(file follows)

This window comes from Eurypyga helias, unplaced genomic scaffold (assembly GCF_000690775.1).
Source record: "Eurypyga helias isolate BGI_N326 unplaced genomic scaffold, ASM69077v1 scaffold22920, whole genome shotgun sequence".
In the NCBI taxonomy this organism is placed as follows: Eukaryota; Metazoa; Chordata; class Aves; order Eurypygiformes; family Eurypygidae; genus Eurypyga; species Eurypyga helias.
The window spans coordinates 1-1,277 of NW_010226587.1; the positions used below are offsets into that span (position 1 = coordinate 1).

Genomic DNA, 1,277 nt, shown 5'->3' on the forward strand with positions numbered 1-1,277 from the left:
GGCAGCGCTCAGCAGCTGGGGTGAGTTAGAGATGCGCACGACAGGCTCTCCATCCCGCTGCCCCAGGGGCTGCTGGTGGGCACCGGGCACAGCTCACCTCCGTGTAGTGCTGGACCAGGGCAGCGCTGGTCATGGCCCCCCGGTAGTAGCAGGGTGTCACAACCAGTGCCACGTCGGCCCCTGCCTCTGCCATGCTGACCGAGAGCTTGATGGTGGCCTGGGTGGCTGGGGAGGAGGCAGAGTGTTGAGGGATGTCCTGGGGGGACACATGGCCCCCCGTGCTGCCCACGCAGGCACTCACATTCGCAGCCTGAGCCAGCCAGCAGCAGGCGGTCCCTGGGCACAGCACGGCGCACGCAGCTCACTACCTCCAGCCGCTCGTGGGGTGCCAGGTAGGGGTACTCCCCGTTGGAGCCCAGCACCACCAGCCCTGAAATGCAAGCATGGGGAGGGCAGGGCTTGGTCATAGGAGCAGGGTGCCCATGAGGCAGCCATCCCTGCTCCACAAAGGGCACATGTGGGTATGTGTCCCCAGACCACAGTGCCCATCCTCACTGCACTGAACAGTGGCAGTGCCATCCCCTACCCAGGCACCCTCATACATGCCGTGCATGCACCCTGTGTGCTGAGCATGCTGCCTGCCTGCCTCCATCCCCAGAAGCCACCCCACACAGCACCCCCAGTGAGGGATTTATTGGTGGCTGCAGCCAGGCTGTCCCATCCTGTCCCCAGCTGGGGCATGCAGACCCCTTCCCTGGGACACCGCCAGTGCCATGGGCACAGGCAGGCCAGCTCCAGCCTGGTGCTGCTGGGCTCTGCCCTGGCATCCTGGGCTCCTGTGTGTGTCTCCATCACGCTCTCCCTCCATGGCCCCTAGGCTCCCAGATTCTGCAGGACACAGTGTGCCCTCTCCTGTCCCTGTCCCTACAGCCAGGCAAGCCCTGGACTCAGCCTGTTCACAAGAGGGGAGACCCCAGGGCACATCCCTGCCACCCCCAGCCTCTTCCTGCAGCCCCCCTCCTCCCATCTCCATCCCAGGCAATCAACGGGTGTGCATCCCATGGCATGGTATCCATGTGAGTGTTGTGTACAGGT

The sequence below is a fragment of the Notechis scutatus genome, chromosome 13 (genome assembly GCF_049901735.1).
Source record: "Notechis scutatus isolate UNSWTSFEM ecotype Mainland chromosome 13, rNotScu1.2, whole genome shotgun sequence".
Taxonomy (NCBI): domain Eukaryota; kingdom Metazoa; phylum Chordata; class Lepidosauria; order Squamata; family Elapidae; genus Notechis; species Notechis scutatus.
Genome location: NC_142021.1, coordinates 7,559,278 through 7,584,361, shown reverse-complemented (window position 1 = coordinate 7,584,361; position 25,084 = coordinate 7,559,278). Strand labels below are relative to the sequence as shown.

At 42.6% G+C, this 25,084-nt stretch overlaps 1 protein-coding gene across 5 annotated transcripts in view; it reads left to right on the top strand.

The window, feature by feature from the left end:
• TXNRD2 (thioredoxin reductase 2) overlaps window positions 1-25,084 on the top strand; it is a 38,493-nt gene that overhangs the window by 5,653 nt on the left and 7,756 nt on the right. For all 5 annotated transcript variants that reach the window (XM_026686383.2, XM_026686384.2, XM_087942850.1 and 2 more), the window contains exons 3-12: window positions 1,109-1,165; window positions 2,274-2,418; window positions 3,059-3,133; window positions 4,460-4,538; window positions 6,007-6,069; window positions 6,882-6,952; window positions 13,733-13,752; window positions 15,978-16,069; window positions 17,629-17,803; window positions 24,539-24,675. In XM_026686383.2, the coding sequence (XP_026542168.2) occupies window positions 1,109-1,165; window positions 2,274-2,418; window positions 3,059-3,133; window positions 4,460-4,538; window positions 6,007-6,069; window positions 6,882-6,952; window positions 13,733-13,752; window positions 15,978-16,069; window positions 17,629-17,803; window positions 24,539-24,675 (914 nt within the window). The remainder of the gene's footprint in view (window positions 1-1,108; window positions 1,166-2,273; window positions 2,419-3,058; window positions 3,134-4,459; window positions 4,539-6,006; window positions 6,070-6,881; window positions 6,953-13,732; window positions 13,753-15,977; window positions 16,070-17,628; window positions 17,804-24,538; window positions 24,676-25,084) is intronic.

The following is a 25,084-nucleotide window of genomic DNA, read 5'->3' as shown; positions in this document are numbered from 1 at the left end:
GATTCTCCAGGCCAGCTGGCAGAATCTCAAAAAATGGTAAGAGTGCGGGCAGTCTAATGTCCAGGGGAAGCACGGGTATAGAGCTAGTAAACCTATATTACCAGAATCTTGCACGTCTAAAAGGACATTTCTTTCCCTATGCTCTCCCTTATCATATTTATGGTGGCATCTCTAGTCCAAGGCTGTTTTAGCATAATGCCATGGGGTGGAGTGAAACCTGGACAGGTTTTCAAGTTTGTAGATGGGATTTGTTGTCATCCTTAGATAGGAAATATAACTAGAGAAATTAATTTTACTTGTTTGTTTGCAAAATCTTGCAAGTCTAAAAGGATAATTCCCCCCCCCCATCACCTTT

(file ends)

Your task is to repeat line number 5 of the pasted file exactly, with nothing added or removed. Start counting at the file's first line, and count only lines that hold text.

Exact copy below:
Genomic DNA, 1,277 nt, shown 5'->3' on the forward strand with positions numbered 1-1,277 from the left: